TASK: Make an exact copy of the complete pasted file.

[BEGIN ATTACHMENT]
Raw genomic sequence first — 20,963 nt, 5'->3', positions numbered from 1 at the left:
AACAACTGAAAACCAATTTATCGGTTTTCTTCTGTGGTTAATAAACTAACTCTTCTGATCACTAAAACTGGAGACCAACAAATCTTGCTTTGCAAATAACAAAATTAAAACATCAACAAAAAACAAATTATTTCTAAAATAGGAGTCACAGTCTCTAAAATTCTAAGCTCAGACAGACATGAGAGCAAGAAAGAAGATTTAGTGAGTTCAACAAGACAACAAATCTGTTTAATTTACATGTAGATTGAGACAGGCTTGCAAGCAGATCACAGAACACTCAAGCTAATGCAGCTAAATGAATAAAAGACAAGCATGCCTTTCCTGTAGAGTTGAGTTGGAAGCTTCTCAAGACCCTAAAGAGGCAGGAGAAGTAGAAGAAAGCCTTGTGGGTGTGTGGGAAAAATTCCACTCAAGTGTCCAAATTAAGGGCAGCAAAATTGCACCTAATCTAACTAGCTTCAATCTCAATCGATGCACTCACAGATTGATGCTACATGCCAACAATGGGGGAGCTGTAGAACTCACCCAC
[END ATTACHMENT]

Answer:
Raw genomic sequence first — 20,963 nt, 5'->3', positions numbered from 1 at the left:
AACAACTGAAAACCAATTTATCGGTTTTCTTCTGTGGTTAATAAACTAACTCTTCTGATCACTAAAACTGGAGACCAACAAATCTTGCTTTGCAAATAACAAAATTAAAACATCAACAAAAAACAAATTATTTCTAAAATAGGAGTCACAGTCTCTAAAATTCTAAGCTCAGACAGACATGAGAGCAAGAAAGAAGATTTAGTGAGTTCAACAAGACAACAAATCTGTTTAATTTACATGTAGATTGAGACAGGCTTGCAAGCAGATCACAGAACACTCAAGCTAATGCAGCTAAATGAATAAAAGACAAGCATGCCTTTCCTGTAGAGTTGAGTTGGAAGCTTCTCAAGACCCTAAAGAGGCAGGAGAAGTAGAAGAAAGCCTTGTGGGTGTGTGGGAAAAATTCCACTCAAGTGTCCAAATTAAGGGCAGCAAAATTGCACCTAATCTAACTAGCTTCAATCTCAATCGATGCACTCACAGATTGATGCTACATGCCAACAATGGGGGAGCTGTAGAACTCACCCAC